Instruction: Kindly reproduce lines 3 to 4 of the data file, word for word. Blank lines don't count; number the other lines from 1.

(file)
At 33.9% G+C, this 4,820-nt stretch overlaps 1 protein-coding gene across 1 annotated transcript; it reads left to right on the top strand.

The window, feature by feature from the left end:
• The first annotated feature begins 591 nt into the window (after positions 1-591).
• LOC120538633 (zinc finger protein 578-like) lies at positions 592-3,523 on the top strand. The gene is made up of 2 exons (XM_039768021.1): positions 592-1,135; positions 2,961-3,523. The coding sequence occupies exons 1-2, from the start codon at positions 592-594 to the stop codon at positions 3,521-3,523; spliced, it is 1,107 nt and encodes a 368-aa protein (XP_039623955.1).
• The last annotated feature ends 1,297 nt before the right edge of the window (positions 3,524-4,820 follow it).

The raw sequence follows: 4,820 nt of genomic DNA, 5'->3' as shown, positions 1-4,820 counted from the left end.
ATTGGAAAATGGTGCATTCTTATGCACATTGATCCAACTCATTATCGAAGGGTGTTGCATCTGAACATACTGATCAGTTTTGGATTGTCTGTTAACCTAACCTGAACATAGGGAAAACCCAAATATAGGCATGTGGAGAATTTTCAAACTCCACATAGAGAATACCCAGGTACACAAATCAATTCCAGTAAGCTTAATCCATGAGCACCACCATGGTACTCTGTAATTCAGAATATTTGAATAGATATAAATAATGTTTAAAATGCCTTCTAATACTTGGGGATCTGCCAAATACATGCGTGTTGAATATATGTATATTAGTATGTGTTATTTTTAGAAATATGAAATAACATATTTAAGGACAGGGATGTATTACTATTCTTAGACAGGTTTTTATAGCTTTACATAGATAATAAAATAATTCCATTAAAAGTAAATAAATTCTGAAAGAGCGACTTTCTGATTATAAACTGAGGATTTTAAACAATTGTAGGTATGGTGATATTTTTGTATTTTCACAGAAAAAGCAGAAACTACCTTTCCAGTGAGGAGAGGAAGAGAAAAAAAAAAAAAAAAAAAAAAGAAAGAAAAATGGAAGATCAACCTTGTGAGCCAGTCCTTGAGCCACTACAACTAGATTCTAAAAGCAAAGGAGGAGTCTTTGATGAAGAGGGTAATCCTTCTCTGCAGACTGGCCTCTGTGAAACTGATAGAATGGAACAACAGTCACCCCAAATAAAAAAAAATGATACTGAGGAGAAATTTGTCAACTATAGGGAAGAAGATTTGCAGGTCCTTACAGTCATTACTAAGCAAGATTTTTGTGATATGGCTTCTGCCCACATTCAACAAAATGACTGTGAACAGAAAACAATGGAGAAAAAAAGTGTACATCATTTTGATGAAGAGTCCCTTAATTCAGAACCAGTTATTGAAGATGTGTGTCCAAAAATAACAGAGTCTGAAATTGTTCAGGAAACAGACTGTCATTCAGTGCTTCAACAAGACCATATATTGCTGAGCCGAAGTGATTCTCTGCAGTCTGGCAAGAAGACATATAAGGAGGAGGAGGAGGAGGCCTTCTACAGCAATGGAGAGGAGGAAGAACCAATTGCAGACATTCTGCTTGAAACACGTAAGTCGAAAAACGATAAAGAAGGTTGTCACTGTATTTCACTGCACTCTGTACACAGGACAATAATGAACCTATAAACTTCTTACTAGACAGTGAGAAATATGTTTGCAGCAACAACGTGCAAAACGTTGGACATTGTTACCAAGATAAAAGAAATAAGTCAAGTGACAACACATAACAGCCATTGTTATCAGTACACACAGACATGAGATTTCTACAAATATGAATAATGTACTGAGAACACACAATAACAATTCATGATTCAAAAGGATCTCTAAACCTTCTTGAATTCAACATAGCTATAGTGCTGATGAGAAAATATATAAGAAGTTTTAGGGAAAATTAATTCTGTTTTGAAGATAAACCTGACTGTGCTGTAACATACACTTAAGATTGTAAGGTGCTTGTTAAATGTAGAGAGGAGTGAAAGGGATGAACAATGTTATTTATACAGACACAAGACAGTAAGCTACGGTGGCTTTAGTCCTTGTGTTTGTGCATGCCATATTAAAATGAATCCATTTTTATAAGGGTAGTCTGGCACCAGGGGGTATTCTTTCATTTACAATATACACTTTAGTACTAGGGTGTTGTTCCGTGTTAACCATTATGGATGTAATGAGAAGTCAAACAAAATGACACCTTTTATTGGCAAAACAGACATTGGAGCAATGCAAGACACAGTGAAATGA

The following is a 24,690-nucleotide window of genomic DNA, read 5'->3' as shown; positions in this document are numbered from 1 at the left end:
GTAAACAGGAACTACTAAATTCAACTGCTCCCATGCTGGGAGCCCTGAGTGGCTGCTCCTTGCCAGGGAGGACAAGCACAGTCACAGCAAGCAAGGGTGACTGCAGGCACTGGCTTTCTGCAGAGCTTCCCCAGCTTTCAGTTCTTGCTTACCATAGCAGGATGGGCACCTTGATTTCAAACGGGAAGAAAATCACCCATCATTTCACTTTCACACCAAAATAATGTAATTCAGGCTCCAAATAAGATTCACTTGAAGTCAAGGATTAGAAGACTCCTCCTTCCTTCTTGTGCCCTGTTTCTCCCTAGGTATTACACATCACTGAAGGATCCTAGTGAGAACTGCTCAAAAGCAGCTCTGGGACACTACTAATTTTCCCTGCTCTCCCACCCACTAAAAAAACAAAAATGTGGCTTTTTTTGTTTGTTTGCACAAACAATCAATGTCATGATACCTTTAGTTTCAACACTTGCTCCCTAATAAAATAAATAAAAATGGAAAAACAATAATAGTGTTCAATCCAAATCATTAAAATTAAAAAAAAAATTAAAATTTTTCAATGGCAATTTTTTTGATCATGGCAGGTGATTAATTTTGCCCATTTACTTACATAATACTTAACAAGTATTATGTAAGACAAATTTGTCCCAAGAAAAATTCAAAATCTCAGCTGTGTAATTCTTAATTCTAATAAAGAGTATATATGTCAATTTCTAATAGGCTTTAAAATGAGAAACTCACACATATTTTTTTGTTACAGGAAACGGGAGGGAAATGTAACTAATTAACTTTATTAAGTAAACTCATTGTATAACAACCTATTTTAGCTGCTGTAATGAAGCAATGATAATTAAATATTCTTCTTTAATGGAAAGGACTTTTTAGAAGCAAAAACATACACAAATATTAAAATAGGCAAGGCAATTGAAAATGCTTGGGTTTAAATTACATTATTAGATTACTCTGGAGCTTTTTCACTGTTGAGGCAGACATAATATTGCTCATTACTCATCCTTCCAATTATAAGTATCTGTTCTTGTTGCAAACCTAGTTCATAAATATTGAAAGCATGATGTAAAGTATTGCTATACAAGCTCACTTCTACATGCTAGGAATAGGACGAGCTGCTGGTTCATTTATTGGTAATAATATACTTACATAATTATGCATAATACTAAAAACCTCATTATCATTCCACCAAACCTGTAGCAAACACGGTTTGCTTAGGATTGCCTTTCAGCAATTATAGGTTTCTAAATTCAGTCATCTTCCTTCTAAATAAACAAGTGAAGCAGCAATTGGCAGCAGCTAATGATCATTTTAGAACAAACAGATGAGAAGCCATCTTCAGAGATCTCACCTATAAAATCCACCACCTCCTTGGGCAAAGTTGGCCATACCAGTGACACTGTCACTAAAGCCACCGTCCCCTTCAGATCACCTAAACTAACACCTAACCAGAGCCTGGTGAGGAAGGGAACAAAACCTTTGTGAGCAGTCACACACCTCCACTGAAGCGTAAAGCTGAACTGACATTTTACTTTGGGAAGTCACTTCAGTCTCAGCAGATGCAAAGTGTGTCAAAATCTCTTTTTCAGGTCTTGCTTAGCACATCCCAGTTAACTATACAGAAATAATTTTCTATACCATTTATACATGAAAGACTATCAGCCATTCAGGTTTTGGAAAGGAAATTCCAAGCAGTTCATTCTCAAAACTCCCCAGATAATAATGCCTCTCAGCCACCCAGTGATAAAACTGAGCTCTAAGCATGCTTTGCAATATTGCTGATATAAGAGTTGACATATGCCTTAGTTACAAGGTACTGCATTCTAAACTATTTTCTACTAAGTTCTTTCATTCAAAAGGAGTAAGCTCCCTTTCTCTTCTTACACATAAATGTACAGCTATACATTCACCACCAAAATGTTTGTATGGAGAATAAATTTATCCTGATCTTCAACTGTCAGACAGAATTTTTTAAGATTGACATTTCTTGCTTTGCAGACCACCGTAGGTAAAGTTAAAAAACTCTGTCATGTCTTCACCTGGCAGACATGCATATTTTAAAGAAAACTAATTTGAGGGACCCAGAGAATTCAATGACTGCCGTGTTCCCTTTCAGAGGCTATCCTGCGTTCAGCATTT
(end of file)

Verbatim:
• The first annotated feature begins 591 nt into the window (after positions 1-591).
• LOC120538633 (zinc finger protein 578-like) lies at positions 592-3,523 on the top strand. The gene is made up of 2 exons (XM_039768021.1): positions 592-1,135; positions 2,961-3,523. The coding sequence occupies exons 1-2, from the start codon at positions 592-594 to the stop codon at positions 3,521-3,523; spliced, it is 1,107 nt and encodes a 368-aa protein (XP_039623955.1).